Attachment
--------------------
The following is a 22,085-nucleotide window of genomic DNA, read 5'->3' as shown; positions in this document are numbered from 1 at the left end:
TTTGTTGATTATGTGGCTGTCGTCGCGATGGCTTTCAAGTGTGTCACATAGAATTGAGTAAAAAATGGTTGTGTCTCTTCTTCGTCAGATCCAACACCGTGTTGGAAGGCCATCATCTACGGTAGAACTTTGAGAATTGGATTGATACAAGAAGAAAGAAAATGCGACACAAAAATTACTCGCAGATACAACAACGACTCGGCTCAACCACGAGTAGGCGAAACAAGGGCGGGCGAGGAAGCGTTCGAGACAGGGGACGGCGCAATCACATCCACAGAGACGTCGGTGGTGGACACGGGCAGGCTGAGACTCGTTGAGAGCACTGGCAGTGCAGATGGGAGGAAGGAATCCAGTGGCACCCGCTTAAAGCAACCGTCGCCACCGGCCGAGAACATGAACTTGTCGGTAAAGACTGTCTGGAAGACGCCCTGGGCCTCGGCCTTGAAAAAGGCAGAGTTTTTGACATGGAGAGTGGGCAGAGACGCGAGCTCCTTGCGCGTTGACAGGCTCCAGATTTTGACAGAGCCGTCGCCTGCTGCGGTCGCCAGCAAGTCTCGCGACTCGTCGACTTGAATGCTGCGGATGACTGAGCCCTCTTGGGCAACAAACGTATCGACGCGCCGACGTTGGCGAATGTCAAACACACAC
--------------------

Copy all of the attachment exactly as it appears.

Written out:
The following is a 22,085-nucleotide window of genomic DNA, read 5'->3' as shown; positions in this document are numbered from 1 at the left end:
TTTGTTGATTATGTGGCTGTCGTCGCGATGGCTTTCAAGTGTGTCACATAGAATTGAGTAAAAAATGGTTGTGTCTCTTCTTCGTCAGATCCAACACCGTGTTGGAAGGCCATCATCTACGGTAGAACTTTGAGAATTGGATTGATACAAGAAGAAAGAAAATGCGACACAAAAATTACTCGCAGATACAACAACGACTCGGCTCAACCACGAGTAGGCGAAACAAGGGCGGGCGAGGAAGCGTTCGAGACAGGGGACGGCGCAATCACATCCACAGAGACGTCGGTGGTGGACACGGGCAGGCTGAGACTCGTTGAGAGCACTGGCAGTGCAGATGGGAGGAAGGAATCCAGTGGCACCCGCTTAAAGCAACCGTCGCCACCGGCCGAGAACATGAACTTGTCGGTAAAGACTGTCTGGAAGACGCCCTGGGCCTCGGCCTTGAAAAAGGCAGAGTTTTTGACATGGAGAGTGGGCAGAGACGCGAGCTCCTTGCGCGTTGACAGGCTCCAGATTTTGACAGAGCCGTCGCCTGCTGCGGTCGCCAGCAAGTCTCGCGACTCGTCGACTTGAATGCTGCGGATGACTGAGCCCTCTTGGGCAACAAACGTATCGACGCGCCGACGTTGGCGAATGTCAAACACACAC